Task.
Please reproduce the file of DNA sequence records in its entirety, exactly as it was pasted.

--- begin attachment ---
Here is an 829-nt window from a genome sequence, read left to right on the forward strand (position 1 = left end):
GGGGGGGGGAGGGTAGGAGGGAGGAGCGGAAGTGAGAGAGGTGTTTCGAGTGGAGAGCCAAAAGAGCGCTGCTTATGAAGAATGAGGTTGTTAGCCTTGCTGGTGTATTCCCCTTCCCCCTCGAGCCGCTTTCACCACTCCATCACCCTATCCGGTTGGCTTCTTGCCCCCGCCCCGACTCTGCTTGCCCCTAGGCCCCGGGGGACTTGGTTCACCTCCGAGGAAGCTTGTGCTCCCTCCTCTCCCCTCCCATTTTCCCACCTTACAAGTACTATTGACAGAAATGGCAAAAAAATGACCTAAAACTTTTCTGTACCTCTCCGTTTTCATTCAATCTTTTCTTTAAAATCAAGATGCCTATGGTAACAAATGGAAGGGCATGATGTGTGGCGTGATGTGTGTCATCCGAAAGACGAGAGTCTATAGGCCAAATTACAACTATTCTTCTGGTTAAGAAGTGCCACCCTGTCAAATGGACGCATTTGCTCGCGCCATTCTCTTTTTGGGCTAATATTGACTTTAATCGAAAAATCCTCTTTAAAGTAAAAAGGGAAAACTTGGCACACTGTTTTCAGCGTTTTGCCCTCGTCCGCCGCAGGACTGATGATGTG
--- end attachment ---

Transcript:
Here is an 829-nt window from a genome sequence, read left to right on the forward strand (position 1 = left end):
GGGGGGGGGAGGGTAGGAGGGAGGAGCGGAAGTGAGAGAGGTGTTTCGAGTGGAGAGCCAAAAGAGCGCTGCTTATGAAGAATGAGGTTGTTAGCCTTGCTGGTGTATTCCCCTTCCCCCTCGAGCCGCTTTCACCACTCCATCACCCTATCCGGTTGGCTTCTTGCCCCCGCCCCGACTCTGCTTGCCCCTAGGCCCCGGGGGACTTGGTTCACCTCCGAGGAAGCTTGTGCTCCCTCCTCTCCCCTCCCATTTTCCCACCTTACAAGTACTATTGACAGAAATGGCAAAAAAATGACCTAAAACTTTTCTGTACCTCTCCGTTTTCATTCAATCTTTTCTTTAAAATCAAGATGCCTATGGTAACAAATGGAAGGGCATGATGTGTGGCGTGATGTGTGTCATCCGAAAGACGAGAGTCTATAGGCCAAATTACAACTATTCTTCTGGTTAAGAAGTGCCACCCTGTCAAATGGACGCATTTGCTCGCGCCATTCTCTTTTTGGGCTAATATTGACTTTAATCGAAAAATCCTCTTTAAAGTAAAAAGGGAAAACTTGGCACACTGTTTTCAGCGTTTTGCCCTCGTCCGCCGCAGGACTGATGATGTG